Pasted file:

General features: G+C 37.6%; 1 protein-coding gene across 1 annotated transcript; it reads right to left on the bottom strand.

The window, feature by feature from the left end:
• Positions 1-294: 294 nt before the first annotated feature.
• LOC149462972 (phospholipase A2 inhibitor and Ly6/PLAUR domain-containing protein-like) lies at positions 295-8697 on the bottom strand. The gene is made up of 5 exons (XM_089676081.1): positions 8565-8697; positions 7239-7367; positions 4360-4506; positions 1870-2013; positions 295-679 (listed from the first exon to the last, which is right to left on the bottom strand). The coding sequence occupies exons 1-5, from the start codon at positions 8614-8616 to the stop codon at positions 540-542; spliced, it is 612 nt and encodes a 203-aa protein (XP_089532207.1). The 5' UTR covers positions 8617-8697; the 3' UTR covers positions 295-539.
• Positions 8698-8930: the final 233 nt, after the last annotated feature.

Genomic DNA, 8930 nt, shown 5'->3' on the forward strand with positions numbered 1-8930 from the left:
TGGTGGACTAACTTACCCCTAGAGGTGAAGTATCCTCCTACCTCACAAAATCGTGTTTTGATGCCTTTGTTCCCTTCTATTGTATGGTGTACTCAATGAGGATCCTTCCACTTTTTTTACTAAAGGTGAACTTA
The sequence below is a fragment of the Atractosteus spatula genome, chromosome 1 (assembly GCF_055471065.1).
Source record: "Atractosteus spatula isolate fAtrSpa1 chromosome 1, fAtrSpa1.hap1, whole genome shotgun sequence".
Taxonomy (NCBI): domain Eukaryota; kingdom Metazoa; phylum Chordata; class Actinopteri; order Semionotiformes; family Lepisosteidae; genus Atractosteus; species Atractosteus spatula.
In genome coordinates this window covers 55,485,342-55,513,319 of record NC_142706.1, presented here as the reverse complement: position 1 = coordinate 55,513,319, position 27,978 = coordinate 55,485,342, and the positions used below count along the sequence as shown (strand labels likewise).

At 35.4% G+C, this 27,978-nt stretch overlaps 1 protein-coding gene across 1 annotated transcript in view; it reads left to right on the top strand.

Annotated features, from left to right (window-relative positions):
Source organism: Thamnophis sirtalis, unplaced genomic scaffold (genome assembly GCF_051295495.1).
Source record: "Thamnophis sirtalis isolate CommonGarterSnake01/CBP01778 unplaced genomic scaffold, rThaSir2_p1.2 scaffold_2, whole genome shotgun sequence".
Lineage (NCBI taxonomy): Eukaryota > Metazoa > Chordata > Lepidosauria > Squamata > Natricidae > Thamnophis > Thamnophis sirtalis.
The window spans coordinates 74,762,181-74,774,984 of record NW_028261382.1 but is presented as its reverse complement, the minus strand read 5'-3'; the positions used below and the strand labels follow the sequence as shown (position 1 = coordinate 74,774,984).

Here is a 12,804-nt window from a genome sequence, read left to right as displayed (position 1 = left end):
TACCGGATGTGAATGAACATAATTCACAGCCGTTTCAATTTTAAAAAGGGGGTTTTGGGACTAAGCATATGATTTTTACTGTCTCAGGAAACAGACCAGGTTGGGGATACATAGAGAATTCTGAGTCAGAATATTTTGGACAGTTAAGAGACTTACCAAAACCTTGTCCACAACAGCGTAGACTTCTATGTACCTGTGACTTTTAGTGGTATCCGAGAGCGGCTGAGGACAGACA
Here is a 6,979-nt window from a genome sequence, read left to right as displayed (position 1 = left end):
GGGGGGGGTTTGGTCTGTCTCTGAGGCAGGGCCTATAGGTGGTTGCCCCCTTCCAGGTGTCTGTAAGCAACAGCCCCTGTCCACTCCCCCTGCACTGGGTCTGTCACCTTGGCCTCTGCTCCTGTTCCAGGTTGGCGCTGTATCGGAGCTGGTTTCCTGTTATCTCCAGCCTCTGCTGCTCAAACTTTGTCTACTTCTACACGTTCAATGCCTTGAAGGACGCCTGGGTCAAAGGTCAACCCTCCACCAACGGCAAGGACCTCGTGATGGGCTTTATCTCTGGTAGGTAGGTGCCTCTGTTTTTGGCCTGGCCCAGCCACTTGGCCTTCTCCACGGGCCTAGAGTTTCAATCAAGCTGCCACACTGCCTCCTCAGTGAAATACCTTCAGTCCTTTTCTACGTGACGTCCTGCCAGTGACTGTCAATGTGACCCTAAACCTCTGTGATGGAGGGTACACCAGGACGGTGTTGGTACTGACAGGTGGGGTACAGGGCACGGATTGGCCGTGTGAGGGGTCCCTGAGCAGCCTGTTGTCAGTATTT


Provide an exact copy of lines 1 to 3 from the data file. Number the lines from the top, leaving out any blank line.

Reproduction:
General features: G+C 37.6%; 1 protein-coding gene across 1 annotated transcript; it reads right to left on the bottom strand.

The window, feature by feature from the left end:
• Positions 1-294: 294 nt before the first annotated feature.